No one told him

This morning, as I was shampooing my hair, a memory I didn’t know I had beaned me. Some 30 years ago, my then-husband built a small wood bird feeder and secured it right outside our kitchen window. The birds would come so close that you could reach out to touch them, but for the shut window. 

One dreary day, I was standing in front of  the window and washing the dishes when I noticed a neonic parakeet amidst the squawking chaos of gray and brown and black. As a child, I had had a love affair with these fragile tropical birds, so I was especially moved by this tableau and thought I should do something to save one that had so obviously lost his way. Without my help, I was certain he would not survive another day of thick fog coming in off the San Francisco Bay.

With as much stealth as I could summon, I opened the window slowly slowly slowly and tried to grab the budgie, but he and the rest of the birds beat it and flew to the roof of a dilapidated garage that stood at the end of our driveway, where they lit. I was sure he was a goner, and I was so sad. If only I had been sneakier, I thought.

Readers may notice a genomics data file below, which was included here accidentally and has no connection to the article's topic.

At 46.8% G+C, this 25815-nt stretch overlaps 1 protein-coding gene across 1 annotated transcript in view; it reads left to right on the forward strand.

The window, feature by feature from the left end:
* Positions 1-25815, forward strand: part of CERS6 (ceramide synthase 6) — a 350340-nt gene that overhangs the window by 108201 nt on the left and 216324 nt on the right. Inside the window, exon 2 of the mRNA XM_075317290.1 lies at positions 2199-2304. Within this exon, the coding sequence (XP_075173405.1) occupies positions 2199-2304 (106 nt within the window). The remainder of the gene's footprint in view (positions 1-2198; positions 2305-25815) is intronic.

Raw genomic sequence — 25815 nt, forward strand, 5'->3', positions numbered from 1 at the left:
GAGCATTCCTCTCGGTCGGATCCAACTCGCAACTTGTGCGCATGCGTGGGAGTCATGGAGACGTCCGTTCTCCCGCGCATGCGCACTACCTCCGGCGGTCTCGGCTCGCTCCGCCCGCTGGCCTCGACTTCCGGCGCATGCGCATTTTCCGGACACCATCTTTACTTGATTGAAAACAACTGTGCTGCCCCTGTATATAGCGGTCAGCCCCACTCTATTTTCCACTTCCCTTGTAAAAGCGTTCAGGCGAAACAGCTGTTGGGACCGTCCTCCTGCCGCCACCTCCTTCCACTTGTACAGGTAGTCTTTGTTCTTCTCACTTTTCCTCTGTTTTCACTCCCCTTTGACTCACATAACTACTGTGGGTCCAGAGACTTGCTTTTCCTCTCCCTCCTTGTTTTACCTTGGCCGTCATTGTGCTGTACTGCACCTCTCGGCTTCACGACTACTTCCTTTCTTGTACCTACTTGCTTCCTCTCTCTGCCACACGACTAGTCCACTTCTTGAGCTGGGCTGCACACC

Several months later, I was washing yet another sink of dirty dishes, and I just happened to glance over at the garage. There, on the roof, I saw a row of gray brown brown black gray brown green and yellow gray brown black brown gray and so on.

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4 comments

  1. My grandmother had one of these chirpy creatures when I was a child – one day, when we sat down to Sunday lunch, the parakeet dive bombed straight into our hot dish of goulash. My gran managed to grab him, rushed to the kitchen sink and held him under running water to wash off the steaming hot sauce. He survived against the odds – and never dared to bother us at the kitchen table again!

    Thanks for sharing your lovely bird-story with us.

    1. What a story! After that, I’ll bet you never looked at a parakeet the same way again. My aunt had one named “Elvis.” He seemed more human than bird. He would eat breakfast with everyone. It wasn’t unusual to find him on my aunt’s plate sharing her fried eggs. Leslie

      1. How lovely! Now that’s an Elvis much more to my liking – my mother was obsessed with the two legged, human specimen and I’ve never liked him…I hope your aunt’s parakeet didn’t say “thank you very much” in an Elvis voice, every time he got breakfast! Maria

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